Symptoms of Uterine Fibroids

Many women who have fibroids don’t experience any symptoms. Nevertheless, some common symptoms of uterine fibroids like:

  • Heavy menstrual bleeding
  • Menstrual bleeding that lasts for a week or more
  • Frequent urination
  • Pressure or pain in the pelvic region
  • Difficulty emptying the bladder.
  • Back or leg pain
  • Constipation

Diagnosis of Uterine Fibroids

Uterine fibroids are discovered during a routine pelvic exam. The doctor might feel irregularities in the shape of the uterus. Fibroids can then be confirmed using tests such as:

  • Ultrasound scans: The procedure uses an ultrasound transducer placed on the abdomen or inside the vagina to get a real-time picture. The device generates an image of the focus area using sound waves, allowing for the visualization of fibroids.
  • Lab tests: are performed to rule out the possibility of other conditions like bleeding disorders or thyroid problems.
  • Imaging tests: Doctors might perform imaging tests such as magnetic resonance imaging (MRI), Hysterosonography, Hysterosalpingography, or Hysteroscopy. Medical professionals generally perform these tests if ultrasound scans do not yield conclusive results.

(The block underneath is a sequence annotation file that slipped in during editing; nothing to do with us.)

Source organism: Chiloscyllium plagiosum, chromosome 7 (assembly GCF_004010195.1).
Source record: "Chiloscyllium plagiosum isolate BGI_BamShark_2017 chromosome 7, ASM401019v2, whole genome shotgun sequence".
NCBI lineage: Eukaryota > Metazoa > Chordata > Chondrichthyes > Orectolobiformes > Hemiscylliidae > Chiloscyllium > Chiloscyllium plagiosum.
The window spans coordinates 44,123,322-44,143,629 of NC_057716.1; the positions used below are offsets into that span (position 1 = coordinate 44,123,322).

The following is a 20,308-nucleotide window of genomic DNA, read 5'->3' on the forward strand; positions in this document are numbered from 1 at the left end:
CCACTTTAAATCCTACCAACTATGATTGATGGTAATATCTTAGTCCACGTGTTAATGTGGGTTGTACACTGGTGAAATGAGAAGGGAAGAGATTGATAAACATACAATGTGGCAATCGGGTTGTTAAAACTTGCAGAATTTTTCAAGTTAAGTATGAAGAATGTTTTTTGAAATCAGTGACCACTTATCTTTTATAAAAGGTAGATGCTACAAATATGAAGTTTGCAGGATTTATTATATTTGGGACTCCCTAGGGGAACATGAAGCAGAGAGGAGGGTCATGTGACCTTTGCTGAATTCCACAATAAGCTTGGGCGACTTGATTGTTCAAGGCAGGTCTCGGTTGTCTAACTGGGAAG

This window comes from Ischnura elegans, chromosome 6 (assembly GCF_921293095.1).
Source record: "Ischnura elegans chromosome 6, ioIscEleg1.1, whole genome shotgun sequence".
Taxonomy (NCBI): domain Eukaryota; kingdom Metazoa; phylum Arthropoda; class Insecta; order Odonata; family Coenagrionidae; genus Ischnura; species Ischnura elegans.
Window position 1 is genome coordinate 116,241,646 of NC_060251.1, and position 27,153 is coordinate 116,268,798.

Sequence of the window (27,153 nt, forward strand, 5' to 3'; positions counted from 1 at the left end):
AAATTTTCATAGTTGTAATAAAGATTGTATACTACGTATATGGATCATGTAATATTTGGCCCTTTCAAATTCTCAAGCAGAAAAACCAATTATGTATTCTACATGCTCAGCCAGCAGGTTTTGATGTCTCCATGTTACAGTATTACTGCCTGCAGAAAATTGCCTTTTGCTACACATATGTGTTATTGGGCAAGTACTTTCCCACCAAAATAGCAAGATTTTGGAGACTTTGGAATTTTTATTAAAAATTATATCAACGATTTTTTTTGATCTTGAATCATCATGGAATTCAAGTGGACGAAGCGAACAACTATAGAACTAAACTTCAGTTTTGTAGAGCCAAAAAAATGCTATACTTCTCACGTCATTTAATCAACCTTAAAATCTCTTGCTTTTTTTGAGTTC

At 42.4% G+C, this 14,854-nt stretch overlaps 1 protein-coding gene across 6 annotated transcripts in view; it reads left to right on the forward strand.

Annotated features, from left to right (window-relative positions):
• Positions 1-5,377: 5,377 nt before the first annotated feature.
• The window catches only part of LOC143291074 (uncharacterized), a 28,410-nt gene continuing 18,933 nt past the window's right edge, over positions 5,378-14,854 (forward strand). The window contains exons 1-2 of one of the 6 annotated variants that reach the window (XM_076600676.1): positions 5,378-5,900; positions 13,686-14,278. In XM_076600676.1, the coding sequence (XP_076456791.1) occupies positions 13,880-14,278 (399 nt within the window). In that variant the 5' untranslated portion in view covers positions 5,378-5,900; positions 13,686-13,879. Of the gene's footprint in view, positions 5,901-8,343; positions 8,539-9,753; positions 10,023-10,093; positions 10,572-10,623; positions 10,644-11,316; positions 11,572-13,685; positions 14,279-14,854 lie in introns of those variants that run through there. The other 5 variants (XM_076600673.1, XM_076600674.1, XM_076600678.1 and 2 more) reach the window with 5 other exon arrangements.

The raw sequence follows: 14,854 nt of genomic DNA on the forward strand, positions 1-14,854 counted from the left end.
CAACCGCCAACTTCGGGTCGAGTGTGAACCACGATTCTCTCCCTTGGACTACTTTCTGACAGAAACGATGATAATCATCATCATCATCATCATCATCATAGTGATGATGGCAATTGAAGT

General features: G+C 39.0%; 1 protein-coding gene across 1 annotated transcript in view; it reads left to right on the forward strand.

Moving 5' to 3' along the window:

How are Uterine Fibroids treated?

The best approach for uterine fibroids treatment can vary from case to case. A wide range of treatment options are available such as:

  • Watchful waiting – is the approach taken when fibroids cause no significant symptoms. Fibroids don’t always interfere with pregnancy and tend to grow slowly.
  • Medications– medical professionals offer medications for uterine fibroids to regulate the menstrual cycle and relieve symptoms such as heavy bleeding and pelvic pressure. While these medications do not eliminate the fibroids, they can shrink them. Here are some frequently prescribed medicines:
  • Gonadotropin-releasing hormone (GnRH) agonists: these medications block the production of estrogen and progesterone inducing a temporary menopause-like state which can shrink the fibroid.